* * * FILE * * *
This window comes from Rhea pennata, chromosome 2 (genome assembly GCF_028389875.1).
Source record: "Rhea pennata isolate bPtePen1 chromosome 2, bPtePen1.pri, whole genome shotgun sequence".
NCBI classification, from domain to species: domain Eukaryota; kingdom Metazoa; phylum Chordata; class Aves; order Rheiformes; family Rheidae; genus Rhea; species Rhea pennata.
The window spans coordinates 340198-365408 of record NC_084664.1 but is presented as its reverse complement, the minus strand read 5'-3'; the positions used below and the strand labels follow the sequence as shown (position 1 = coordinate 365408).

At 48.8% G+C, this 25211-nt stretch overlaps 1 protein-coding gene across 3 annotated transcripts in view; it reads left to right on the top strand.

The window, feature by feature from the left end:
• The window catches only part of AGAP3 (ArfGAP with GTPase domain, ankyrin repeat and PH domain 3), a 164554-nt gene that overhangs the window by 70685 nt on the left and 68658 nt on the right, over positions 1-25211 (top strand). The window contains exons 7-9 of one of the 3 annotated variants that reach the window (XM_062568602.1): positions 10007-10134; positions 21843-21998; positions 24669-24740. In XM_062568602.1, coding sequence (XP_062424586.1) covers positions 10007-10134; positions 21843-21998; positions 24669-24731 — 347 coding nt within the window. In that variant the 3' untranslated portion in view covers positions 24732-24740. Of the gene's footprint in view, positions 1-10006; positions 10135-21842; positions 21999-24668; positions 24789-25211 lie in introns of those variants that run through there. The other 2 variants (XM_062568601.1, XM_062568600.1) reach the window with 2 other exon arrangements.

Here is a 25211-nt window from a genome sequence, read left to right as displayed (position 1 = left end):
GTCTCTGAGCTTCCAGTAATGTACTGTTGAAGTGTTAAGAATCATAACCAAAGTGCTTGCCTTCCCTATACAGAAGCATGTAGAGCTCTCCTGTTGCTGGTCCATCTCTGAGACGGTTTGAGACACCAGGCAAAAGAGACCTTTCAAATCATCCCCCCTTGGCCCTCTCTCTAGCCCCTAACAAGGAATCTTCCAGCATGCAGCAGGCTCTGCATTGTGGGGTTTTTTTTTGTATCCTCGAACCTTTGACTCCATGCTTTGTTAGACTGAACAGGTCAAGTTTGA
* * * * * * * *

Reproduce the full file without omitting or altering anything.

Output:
This window comes from Rhea pennata, chromosome 2 (genome assembly GCF_028389875.1).
Source record: "Rhea pennata isolate bPtePen1 chromosome 2, bPtePen1.pri, whole genome shotgun sequence".
NCBI classification, from domain to species: domain Eukaryota; kingdom Metazoa; phylum Chordata; class Aves; order Rheiformes; family Rheidae; genus Rhea; species Rhea pennata.
The window spans coordinates 340198-365408 of record NC_084664.1 but is presented as its reverse complement, the minus strand read 5'-3'; the positions used below and the strand labels follow the sequence as shown (position 1 = coordinate 365408).

At 48.8% G+C, this 25211-nt stretch overlaps 1 protein-coding gene across 3 annotated transcripts in view; it reads left to right on the top strand.

The window, feature by feature from the left end:
• The window catches only part of AGAP3 (ArfGAP with GTPase domain, ankyrin repeat and PH domain 3), a 164554-nt gene that overhangs the window by 70685 nt on the left and 68658 nt on the right, over positions 1-25211 (top strand). The window contains exons 7-9 of one of the 3 annotated variants that reach the window (XM_062568602.1): positions 10007-10134; positions 21843-21998; positions 24669-24740. In XM_062568602.1, coding sequence (XP_062424586.1) covers positions 10007-10134; positions 21843-21998; positions 24669-24731 — 347 coding nt within the window. In that variant the 3' untranslated portion in view covers positions 24732-24740. Of the gene's footprint in view, positions 1-10006; positions 10135-21842; positions 21999-24668; positions 24789-25211 lie in introns of those variants that run through there. The other 2 variants (XM_062568601.1, XM_062568600.1) reach the window with 2 other exon arrangements.

Here is a 25211-nt window from a genome sequence, read left to right as displayed (position 1 = left end):
GTCTCTGAGCTTCCAGTAATGTACTGTTGAAGTGTTAAGAATCATAACCAAAGTGCTTGCCTTCCCTATACAGAAGCATGTAGAGCTCTCCTGTTGCTGGTCCATCTCTGAGACGGTTTGAGACACCAGGCAAAAGAGACCTTTCAAATCATCCCCCCTTGGCCCTCTCTCTAGCCCCTAACAAGGAATCTTCCAGCATGCAGCAGGCTCTGCATTGTGGGGTTTTTTTTTGTATCCTCGAACCTTTGACTCCATGCTTTGTTAGACTGAACAGGTCAAGTTTGA